Various experts have been figuring out the very nature of drug addiction – a type of substance abuse disorder. Debates continue about whether, or not this disease can be prevented.
For some, the tendency to abuse drugs may be ingrained in their system. Genetics, or a family history of drug addiction puts many people at a greater risk. For others, however, drug addiction might be a form of weakness following a person’s decision to experiment with illegal substances. Thus, various drug prevention and early intervention programs are in place to help curtail this problem.
Common Causes of Drug Addiction
To help prevent drug addiction is to first understand why people are drawn to drugs in the first place. The reasons are different for each individual. Some people take drugs because it makes them feel good as some substances can have a euphoric effect. Others keep using drugs because it relieves them from stress, anxiety or depression. Also, some use drugs because it improves their performance, or enhances their abilities.
According to the National Institute of Drug Abuse, the most common causes of drug addiction are:
- Biology or genetics
It is in a person’s DNA and it also covers the person’s state of mental health. According to the American Addiction Centers, 40-60% of drug addicts are at risk because of this factor.
- Social Environment
This pertains to the influences around the person (peer pressure), the person’s economic status and general quality of life, including the experienced stress and trauma.
This is when using the drugs interacts with a person’s critical development stages, thus drug addiction usually starts during the teenage years.
However, drug addiction may also happen to those prescribed with painkillers following an injury, or surgery. With no intention to experiment, some, unfortunately, get hooked on prescription medications.
Early Intervention to Prevent Drug Addiction
Experts believe that the challenges to stop the addiction are greater when experimenting teenagers get hooked on drugs. Thus, family members have a crucial role in preventing addictive disorders.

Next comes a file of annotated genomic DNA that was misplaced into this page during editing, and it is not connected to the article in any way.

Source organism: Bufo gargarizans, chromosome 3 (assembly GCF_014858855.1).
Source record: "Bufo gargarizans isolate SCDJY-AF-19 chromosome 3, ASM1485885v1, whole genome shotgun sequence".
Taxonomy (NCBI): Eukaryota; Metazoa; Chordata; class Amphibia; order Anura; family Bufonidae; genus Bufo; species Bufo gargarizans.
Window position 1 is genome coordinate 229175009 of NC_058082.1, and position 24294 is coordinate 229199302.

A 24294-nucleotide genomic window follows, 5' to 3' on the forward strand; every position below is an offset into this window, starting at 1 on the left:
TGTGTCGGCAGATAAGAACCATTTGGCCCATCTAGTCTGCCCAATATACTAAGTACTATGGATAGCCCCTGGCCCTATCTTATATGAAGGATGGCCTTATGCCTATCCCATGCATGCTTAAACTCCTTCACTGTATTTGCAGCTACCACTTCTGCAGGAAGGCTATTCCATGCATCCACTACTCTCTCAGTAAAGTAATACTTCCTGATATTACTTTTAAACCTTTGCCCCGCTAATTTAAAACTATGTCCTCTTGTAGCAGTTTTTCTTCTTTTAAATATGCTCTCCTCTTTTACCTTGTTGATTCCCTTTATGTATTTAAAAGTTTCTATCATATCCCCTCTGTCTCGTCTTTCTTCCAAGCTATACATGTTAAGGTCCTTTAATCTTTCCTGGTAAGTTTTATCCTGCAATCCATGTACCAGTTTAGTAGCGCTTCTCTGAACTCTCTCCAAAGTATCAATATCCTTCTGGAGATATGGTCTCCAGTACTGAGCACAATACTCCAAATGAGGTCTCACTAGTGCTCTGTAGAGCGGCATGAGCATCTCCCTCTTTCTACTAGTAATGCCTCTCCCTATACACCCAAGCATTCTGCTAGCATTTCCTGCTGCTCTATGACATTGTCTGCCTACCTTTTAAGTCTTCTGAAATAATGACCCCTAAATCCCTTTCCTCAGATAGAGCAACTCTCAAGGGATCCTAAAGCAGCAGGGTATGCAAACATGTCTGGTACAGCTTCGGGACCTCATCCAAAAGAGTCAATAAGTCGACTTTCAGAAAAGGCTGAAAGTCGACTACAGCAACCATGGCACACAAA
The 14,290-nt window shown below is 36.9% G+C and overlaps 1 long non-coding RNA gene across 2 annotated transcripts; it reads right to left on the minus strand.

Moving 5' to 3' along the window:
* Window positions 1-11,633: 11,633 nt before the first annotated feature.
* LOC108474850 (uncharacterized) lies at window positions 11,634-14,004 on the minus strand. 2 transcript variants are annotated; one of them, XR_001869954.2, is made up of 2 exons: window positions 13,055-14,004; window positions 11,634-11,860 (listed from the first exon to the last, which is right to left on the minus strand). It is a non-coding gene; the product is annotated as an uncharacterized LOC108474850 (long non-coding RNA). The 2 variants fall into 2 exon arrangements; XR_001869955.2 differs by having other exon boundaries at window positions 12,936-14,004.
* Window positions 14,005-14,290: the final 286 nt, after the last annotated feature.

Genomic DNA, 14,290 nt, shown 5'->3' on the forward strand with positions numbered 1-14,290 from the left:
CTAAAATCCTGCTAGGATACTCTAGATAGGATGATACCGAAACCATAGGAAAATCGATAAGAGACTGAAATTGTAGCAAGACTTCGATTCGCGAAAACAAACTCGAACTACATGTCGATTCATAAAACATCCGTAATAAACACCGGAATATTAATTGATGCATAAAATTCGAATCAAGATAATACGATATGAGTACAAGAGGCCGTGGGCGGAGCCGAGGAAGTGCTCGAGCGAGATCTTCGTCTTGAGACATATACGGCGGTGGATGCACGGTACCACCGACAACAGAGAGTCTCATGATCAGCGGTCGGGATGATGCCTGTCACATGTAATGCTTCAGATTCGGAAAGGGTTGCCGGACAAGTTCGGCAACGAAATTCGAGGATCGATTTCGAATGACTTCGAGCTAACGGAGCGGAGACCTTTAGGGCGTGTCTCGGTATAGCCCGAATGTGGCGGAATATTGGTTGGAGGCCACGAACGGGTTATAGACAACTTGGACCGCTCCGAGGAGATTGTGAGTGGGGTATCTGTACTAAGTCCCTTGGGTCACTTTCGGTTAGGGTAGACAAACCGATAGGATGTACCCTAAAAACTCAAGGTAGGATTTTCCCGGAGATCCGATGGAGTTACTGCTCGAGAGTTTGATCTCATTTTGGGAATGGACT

Studies have also indicated that when a person has a solid foundation, reared with love and understanding by the parents, and has close family ties, then he is less likely to be pushed into drug addiction. If a person also has a role model to look up to from whom he can develop good and healthy habits, he’ll also be less likely turn to drugs to deal with stress.
Recognizing Drug Addiction
Young people need to be guided on how to deal with the pressures of life early on. Otherwise, their inability to cope would make them weak against the temptation of drugs. Here are some ways to recognize if someone is using drugs:
- Behavioral changes
Drug addiction can drastically change a person’s behavior and the most glaring sign is exaggerated effort to hide, or be holed up in his room.
- Physical changes
Substance abuse can trigger drastic weight changes (gain or loss), fatigue, lack of energy, and frequent red eyes.
- Problems with work or school
A sudden drop in the grades, or frequent absences from work might be a red flag.
- Problems with money
A sudden need for money, or unexplained loss of items at home could be indicative of someone trying to sustain their drug use.
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The material contained on this site is for informational purposes only and DOES NOT CONSTITUTE THE PROVIDING OF MEDICAL ADVICE, and is not intended to be a substitute for independent professional medical judgment, advice, diagnosis, or treatment. Always seek the advice of your physician or other qualified healthcare providers with any questions or concerns you may have regarding your health.